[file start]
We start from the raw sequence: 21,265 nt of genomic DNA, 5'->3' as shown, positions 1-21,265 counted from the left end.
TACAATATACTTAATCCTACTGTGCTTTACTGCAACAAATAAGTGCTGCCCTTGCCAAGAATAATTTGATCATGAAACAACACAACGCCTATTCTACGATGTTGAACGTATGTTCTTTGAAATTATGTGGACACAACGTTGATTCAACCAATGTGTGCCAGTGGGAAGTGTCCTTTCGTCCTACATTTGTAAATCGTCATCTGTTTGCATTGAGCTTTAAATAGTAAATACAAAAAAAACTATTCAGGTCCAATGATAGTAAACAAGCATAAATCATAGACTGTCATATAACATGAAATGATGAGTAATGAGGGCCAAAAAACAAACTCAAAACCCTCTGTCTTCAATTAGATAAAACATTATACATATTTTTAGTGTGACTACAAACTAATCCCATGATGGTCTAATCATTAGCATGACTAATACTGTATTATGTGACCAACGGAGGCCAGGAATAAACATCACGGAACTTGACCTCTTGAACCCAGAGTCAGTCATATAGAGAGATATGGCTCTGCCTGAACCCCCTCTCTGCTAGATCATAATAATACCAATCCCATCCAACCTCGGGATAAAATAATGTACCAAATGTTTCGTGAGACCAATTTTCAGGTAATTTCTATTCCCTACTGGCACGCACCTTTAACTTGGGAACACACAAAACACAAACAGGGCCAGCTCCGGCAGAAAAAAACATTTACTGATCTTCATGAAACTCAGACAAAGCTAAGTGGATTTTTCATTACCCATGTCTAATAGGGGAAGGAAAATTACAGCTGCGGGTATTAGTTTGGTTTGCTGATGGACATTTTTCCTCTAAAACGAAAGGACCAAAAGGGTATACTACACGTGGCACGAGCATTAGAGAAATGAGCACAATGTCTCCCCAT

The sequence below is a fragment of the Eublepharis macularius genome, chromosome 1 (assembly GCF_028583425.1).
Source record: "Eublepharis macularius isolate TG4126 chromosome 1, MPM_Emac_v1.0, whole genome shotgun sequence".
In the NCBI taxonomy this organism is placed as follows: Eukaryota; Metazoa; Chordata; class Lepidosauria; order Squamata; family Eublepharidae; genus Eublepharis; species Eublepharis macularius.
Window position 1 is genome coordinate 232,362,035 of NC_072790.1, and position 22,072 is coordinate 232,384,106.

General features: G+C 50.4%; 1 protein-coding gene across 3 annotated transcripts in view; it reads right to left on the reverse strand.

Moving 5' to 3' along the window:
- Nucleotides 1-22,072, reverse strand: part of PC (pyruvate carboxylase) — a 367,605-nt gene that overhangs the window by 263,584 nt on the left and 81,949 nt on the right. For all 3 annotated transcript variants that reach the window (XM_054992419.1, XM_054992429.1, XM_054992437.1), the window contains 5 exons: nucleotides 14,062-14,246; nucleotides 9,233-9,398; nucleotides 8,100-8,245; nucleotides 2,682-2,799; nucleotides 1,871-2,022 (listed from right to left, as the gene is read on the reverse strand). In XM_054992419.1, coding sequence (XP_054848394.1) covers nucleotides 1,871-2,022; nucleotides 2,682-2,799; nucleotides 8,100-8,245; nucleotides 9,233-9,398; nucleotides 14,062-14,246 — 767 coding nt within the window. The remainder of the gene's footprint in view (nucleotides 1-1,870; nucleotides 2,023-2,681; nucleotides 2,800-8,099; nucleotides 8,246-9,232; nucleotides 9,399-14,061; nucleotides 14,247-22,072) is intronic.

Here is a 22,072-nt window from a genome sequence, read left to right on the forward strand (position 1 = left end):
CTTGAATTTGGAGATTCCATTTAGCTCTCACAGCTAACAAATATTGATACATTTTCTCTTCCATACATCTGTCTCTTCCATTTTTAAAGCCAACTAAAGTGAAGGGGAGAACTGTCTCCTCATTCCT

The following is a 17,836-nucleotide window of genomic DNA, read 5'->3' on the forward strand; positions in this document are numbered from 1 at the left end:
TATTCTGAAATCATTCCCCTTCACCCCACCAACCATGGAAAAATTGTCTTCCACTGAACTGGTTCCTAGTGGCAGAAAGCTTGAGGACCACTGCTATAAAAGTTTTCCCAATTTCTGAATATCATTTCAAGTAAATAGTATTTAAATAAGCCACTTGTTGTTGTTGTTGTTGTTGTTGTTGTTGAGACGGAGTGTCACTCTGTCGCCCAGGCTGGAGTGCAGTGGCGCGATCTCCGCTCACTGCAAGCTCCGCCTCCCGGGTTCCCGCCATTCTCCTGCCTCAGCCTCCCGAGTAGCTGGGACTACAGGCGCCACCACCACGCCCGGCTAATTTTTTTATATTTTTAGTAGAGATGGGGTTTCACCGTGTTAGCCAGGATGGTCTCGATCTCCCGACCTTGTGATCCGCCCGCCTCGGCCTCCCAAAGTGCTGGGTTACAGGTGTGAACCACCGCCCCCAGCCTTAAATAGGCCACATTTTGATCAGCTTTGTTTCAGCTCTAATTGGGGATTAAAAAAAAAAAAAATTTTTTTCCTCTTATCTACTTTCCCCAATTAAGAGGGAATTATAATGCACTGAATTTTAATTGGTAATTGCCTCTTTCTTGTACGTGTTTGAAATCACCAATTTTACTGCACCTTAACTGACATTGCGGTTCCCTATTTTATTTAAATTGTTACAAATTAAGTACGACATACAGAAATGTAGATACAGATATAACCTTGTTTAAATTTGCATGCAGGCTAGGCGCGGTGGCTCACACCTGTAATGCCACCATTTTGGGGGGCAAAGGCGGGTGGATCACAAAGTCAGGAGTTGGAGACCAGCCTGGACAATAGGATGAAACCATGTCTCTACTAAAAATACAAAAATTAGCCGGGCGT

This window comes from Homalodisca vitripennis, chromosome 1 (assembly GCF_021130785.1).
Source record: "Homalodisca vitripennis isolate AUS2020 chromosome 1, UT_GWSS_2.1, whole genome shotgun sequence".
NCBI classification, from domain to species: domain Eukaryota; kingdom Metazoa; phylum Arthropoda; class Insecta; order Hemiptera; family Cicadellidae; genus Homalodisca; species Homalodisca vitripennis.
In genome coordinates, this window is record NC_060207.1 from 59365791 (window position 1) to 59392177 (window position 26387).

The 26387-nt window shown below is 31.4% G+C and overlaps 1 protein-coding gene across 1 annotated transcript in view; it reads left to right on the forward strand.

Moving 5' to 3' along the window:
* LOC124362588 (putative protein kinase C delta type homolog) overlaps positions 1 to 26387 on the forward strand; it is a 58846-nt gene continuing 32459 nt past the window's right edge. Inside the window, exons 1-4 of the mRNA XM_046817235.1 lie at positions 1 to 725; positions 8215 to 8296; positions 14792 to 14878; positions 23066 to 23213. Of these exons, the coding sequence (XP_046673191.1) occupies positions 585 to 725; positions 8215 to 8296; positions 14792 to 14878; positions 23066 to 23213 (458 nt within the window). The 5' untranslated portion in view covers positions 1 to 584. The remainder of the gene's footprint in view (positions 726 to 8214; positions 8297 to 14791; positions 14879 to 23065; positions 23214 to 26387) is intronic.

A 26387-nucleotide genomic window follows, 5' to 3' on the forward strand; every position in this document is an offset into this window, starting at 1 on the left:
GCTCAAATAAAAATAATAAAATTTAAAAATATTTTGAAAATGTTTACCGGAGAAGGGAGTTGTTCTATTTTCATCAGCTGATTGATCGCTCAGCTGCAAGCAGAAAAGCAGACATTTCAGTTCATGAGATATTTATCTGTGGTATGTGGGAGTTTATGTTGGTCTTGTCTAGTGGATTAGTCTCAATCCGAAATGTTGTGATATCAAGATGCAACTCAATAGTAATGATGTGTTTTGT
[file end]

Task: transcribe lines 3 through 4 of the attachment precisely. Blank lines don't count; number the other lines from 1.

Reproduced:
The sequence below is a fragment of the Eublepharis macularius genome, chromosome 1 (assembly GCF_028583425.1).
Source record: "Eublepharis macularius isolate TG4126 chromosome 1, MPM_Emac_v1.0, whole genome shotgun sequence".